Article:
New Indian regional airline Flybig plans to develop two niche markets: intercity travel between central India’s tier-three cities and services linking remote northeast India with major cities like New Delhi.

Flybig CEO Srinivas Rao tells Smart Aviation APAC that its strategy leverages India’s UDAN-RCS regional connectivity scheme, where governments underwrite some of the costs of opening and operating new regional routes. But this also allows the airline to develop what it sees as extremely underserved markets that may surprise in its ability to grow quickly, he adds.

Flybig’s first service is an UDAN-RCS route between Delhi and Shillong, a city in the hilly northeastern state of Meghalaya, Rao says. The airline has already operated three flights to Shillong, which exemplifies the appeal of northeastern destinations: Shillong’s festivals, culture and even its famous choir mean it has potential for domestic tourism, he adds.

Shillong’s population of over 145,000 provides enough social, business and government travelers to support a direct service from the country’s capital, Rao says. The only air service to the city, prior to Flybig, was Indigo’s ATR service from Kolkata, he adds.

Direct flights are a basic requirement for tourism to develop, because to take connecting flights to the northeast, from most big cities, requires a whole day of travel, Rao says.

“The good thing about flying to the northeast is that we get to work with the local tourism boards. For Shillong, we’ve gained traction quickly because the local tourism board does a lot of the legwork. They can promote packages on their website with local businesses, local hotels, and we do the same on our website as a two-way thing. It’s [quite a new model] because India’s tourism board [does not normally] proactively partner with the rest of the tourism industry,” he adds.

With Delhi-Shillong, Flybig sees potential to grow the service to five times weekly in about three to four months, Rao says. The airline aims to soon fly UDAN-RCS services to Rupsi, Assam; Pasighat, Arunachal Pradesh; and Tezu, also in Arunachal Pradesh, where there are currently no direct flights to major cities, he adds.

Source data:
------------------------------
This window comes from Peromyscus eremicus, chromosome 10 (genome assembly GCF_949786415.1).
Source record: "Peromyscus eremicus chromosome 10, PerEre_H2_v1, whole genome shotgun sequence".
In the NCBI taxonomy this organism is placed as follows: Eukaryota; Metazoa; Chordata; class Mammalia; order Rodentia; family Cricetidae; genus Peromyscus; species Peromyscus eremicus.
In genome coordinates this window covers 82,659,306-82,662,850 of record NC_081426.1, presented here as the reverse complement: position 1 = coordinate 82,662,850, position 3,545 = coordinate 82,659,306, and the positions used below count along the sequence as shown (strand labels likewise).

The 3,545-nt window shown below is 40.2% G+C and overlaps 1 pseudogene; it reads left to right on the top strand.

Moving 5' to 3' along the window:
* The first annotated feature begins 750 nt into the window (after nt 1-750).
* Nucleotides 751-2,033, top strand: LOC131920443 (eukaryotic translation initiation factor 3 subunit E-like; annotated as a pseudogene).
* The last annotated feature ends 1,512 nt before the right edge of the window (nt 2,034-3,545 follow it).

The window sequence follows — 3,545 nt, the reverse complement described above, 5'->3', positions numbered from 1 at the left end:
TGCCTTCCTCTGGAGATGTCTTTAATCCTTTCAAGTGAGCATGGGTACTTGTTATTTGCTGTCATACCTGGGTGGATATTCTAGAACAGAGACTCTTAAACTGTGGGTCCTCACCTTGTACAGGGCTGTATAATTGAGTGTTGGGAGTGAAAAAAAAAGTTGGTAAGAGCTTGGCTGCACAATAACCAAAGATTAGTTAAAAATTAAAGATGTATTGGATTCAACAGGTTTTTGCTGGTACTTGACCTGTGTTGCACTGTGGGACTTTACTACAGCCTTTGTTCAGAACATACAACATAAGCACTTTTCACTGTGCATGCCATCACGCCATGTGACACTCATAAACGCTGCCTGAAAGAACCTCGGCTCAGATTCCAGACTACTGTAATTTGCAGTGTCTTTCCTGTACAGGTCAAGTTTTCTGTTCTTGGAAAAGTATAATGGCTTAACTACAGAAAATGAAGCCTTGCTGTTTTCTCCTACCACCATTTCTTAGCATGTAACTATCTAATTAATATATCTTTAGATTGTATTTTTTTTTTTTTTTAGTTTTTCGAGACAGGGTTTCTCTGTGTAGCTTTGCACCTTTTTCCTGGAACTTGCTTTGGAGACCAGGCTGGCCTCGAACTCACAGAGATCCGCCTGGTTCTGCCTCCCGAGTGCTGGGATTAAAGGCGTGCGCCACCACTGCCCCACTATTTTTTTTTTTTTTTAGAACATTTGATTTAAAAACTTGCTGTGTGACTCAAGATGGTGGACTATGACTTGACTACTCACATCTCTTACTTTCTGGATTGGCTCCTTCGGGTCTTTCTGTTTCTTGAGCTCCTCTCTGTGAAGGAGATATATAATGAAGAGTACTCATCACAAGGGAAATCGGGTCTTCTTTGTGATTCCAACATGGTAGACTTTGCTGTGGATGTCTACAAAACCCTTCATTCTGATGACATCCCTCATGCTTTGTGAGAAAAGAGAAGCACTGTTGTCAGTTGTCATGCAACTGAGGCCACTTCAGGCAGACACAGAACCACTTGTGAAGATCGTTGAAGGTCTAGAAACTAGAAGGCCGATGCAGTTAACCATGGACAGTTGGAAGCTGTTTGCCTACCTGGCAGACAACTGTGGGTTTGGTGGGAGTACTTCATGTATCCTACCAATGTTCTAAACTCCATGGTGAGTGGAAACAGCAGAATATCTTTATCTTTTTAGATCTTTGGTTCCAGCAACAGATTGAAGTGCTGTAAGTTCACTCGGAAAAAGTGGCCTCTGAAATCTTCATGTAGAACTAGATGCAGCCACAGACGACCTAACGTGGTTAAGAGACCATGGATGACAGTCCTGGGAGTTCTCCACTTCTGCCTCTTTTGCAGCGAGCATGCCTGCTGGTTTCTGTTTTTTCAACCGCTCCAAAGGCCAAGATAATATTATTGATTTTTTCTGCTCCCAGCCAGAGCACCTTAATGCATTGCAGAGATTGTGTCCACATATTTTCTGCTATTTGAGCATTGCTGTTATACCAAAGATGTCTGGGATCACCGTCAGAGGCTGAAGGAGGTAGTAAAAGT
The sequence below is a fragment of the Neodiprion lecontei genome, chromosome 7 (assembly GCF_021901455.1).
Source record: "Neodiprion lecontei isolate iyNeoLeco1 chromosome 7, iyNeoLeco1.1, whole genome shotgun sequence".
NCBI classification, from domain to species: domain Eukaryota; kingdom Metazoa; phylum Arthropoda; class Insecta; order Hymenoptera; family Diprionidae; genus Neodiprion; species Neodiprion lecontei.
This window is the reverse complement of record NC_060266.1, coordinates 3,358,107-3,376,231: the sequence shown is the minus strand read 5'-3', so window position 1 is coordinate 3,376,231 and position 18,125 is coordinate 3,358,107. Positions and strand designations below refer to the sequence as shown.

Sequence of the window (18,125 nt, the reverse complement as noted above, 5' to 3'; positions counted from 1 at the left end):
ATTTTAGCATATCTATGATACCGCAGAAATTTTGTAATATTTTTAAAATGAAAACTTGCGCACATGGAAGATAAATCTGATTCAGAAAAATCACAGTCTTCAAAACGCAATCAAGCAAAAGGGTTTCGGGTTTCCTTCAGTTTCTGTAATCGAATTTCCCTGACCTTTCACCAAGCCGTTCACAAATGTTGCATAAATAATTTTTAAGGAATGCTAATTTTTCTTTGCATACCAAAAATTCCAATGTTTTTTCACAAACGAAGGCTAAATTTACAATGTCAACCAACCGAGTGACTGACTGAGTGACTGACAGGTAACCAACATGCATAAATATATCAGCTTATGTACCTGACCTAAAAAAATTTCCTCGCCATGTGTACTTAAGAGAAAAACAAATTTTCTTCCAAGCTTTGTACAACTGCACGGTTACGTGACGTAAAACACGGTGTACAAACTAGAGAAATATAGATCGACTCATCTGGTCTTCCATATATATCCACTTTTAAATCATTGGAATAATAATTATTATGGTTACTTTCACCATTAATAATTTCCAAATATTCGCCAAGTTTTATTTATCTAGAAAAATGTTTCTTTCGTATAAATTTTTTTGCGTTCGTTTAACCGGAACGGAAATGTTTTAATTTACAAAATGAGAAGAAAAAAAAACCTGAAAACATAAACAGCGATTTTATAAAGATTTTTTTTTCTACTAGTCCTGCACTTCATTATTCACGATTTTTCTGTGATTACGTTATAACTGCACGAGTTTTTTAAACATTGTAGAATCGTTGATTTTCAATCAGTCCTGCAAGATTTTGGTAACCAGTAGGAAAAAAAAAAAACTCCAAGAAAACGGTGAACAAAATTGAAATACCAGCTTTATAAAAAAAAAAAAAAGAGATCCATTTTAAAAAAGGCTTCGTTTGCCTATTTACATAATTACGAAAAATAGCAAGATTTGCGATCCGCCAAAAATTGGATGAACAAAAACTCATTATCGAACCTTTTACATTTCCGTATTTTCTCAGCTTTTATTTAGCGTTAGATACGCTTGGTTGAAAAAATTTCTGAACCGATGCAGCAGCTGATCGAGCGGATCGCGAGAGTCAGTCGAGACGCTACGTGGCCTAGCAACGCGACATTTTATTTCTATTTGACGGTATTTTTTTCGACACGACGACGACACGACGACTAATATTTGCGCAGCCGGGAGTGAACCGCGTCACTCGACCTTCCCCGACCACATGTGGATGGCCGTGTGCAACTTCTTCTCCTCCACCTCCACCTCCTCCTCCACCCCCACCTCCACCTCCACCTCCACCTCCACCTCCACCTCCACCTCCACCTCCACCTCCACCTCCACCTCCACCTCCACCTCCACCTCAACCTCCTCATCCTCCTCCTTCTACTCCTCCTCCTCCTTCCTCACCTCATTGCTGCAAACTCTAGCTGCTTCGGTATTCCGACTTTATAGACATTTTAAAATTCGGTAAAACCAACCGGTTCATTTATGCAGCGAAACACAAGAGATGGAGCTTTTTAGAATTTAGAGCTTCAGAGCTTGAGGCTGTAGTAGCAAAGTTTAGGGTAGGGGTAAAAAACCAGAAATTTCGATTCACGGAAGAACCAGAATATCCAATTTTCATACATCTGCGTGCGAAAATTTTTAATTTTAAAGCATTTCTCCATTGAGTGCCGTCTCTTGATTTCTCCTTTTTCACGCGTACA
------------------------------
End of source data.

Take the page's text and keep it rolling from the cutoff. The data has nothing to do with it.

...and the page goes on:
In central India, Flybig has just started flying between Indore, Ahmedabad, Bhopal and Raipur, Rao says. The only route in central India it faces competition so far is Ahmedabad-Bhopal, he adds.

“Our air operator’s certificate (AOC) actually came quite unexpectedly, and because of the unpredictability of COVID-19 and because marketing wasn’t ready yet, we’ve only been managing a 25% load factor so far.”

But the airline sees that load factors will increase as it ramps up marketing. It has been signing up more travel agents and now also has five online travel agencies (OTAs), says Rao, adding that agents have been instrumental in its recent growth in bookings.

He says the airline started serving central India on 3 January with Bhopal-Indore. “We launched at short notice of about ten days,” says Rao.

Flybig flew its first northeastern flight to Shillong in December using a wet-leased SpiceJet De Havilland Canada Dash 8-400, because it had to start its UDAN-RCS route despite not having its second aircraft ready, Rao says.

Right: Flybig CEO Srinivas Rao

Flybig operates two ATR 72-500s leased from Singapore-based lessor Avation, Rao says.

It hopes to grow its fleet to about four ATR 72-500s over the next 12 months as it starts more UDAN-RCS services, he says. Flybig aims to have about eight ATR 72-500s in next few years, given the availability of ATRs in the market, including the -600 model, he adds.

The ATR is conducive to Flybig’s business because its sister company Flywings Simulator Training Centre (FSTC) already offers ATR 72 simulator training, Rao says.

FSTC is India’s only standalone approved training organisation (ATO) approved by the European Aviation Safety Agency (EASA), according to its website. The company has eight full- flight simulators, spread across its centres in Gurugram and Hyderabad, and it offers type-rating training for Dash 8-400, ATR 72, Airbus A320 and Boeing 737 pilots, it adds.

Flybig is now in talks to acquire Dornier 228s for some rural services, says Rao, adding that it aims to finalize a deal in time to make announcement around June.

Photo: Flybig